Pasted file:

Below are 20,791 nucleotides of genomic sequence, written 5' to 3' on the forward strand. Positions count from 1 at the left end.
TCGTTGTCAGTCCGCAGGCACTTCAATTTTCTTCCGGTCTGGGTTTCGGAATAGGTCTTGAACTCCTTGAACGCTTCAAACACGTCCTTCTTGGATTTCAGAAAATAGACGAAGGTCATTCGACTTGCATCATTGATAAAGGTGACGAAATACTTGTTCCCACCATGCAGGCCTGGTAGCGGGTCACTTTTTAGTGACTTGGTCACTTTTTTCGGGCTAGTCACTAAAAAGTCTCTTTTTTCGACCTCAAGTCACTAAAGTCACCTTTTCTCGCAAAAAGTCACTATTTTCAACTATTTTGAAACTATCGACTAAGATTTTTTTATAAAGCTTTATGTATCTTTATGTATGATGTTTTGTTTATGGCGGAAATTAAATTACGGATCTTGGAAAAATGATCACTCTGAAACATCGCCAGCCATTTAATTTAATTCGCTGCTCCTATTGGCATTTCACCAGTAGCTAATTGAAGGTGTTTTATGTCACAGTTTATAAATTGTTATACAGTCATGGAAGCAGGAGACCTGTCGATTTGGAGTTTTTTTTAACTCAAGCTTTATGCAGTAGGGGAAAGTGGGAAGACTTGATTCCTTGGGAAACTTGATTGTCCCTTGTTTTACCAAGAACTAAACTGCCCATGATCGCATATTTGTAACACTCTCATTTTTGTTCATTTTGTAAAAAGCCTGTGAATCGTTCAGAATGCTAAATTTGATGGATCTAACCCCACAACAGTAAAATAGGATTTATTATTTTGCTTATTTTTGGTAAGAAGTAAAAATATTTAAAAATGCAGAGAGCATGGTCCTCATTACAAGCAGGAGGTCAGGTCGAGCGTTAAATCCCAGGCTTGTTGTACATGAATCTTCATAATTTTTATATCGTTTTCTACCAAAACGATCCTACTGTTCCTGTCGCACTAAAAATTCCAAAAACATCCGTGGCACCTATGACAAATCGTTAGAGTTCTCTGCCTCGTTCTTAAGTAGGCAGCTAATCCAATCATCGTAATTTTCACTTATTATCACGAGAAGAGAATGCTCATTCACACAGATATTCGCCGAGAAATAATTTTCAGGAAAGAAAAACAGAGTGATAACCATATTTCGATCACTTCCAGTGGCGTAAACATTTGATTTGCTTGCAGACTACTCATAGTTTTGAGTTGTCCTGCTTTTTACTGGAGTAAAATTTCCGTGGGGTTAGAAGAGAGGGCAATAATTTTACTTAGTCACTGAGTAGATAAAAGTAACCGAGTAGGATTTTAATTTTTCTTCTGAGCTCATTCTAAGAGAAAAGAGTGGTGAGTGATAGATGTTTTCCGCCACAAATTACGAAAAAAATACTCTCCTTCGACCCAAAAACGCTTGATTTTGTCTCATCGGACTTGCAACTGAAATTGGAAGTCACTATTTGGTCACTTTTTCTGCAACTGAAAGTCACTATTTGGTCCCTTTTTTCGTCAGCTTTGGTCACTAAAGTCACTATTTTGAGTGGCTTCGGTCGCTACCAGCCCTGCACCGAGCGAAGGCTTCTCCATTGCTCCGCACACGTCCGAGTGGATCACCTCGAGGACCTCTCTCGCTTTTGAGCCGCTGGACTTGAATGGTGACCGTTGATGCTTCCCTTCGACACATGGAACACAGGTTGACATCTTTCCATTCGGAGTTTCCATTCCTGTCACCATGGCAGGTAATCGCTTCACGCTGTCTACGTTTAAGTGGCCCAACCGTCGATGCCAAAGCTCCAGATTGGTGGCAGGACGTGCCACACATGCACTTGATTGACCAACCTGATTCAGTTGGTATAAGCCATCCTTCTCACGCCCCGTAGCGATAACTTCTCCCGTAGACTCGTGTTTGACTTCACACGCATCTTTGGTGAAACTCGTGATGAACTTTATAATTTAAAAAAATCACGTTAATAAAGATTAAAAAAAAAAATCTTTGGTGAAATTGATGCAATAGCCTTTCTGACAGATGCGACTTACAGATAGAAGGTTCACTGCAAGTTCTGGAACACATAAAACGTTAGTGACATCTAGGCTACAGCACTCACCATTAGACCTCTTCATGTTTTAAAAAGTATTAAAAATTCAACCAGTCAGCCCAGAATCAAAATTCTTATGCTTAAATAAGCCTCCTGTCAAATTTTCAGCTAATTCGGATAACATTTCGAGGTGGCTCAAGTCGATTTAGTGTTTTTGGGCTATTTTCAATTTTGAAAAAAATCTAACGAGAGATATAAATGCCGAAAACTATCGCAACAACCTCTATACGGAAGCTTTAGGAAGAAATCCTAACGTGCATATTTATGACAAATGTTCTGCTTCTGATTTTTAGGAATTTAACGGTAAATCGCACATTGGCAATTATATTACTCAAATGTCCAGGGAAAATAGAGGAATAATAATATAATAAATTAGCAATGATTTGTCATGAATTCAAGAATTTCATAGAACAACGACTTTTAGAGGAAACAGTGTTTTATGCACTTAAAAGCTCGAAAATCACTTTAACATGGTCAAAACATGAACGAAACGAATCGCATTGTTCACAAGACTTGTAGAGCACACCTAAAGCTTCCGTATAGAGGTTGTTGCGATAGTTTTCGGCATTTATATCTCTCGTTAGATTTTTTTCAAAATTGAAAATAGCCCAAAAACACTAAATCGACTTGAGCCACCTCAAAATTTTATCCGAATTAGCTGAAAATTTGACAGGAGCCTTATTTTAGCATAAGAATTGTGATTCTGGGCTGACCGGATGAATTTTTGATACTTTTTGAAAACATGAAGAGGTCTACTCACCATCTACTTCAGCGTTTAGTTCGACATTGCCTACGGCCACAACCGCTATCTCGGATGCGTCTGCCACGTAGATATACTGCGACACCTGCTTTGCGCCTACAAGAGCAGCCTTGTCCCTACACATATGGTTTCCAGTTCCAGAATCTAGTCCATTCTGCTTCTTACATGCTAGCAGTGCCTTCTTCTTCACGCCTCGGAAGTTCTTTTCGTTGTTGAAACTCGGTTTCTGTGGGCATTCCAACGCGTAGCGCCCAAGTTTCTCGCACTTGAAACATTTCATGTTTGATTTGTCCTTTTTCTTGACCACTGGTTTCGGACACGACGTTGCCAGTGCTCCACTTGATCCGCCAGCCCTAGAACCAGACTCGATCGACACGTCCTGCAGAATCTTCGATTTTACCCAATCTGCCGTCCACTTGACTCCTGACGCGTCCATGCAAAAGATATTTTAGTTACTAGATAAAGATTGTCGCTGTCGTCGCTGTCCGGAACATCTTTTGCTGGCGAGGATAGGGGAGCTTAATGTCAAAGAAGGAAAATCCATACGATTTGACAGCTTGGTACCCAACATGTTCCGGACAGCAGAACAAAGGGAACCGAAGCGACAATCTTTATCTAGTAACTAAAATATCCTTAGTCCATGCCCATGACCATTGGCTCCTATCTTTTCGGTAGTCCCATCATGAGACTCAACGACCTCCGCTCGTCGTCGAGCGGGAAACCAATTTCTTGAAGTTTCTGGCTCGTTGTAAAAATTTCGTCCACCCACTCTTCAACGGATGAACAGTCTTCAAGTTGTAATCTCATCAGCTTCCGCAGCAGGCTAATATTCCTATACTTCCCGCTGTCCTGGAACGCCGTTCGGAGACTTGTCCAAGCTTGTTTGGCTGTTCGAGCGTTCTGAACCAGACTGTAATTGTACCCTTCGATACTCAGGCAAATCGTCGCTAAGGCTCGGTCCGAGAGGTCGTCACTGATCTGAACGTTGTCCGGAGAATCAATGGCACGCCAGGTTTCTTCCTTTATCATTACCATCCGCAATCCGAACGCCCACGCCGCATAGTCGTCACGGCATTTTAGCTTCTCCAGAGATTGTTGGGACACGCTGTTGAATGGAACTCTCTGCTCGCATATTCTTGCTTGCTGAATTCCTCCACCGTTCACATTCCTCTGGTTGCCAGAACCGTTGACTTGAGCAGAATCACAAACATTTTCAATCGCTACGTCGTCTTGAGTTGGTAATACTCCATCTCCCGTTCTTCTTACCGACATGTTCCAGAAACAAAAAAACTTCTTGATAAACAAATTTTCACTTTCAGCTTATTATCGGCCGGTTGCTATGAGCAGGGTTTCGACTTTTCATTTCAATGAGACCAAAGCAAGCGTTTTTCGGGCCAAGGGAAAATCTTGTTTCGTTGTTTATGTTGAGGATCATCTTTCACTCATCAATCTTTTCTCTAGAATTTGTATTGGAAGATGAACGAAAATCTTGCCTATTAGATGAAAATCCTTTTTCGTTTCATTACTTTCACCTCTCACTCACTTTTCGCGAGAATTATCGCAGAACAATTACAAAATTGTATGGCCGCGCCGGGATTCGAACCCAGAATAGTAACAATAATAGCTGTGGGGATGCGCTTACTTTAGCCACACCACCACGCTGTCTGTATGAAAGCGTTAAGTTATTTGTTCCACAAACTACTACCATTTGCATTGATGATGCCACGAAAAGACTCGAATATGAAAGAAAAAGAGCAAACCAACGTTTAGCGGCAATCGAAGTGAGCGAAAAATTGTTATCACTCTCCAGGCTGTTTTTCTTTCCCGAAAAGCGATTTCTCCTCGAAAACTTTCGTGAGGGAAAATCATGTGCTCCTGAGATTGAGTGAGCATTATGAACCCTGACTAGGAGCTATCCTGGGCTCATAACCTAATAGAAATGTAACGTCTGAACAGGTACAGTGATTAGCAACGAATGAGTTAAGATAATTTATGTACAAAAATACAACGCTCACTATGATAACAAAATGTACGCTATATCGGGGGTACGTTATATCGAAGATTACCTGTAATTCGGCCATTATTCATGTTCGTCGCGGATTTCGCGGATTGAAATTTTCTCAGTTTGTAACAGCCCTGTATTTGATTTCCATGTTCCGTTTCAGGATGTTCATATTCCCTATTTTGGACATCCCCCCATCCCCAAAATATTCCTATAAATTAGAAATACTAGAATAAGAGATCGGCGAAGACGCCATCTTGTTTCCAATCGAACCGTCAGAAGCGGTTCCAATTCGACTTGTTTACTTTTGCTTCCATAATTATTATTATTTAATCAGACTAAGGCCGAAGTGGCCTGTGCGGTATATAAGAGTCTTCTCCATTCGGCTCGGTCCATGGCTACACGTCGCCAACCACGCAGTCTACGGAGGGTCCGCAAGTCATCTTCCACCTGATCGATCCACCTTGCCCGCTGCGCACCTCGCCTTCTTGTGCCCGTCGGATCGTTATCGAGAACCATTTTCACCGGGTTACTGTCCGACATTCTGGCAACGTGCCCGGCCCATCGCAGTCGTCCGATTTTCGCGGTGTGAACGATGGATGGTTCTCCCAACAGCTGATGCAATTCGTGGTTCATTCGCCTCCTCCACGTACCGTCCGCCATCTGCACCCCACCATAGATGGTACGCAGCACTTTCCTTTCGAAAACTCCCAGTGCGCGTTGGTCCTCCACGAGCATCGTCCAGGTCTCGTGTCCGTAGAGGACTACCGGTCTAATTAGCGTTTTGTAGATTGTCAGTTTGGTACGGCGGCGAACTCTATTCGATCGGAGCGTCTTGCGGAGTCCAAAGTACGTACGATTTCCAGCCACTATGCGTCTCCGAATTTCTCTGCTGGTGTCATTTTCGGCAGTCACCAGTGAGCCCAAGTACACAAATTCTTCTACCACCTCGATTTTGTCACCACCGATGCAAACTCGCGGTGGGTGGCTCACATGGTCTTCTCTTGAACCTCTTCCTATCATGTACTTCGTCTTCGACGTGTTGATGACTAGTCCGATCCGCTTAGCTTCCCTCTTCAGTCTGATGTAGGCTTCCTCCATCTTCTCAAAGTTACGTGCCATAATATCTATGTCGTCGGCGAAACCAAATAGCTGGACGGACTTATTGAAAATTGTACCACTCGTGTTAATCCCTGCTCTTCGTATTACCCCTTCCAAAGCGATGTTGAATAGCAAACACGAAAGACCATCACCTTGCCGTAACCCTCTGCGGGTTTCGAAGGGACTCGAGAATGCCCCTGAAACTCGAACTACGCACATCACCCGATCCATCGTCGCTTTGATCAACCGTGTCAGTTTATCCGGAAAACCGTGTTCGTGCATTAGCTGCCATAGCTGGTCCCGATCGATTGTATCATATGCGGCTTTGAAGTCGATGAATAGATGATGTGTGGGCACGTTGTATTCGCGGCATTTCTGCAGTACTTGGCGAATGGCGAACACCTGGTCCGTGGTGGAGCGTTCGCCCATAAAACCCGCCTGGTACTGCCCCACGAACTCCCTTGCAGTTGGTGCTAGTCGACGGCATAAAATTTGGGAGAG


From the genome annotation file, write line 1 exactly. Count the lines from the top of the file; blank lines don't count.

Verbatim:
Below are 20,791 nucleotides of genomic sequence, written 5' to 3' on the forward strand. Positions count from 1 at the left end.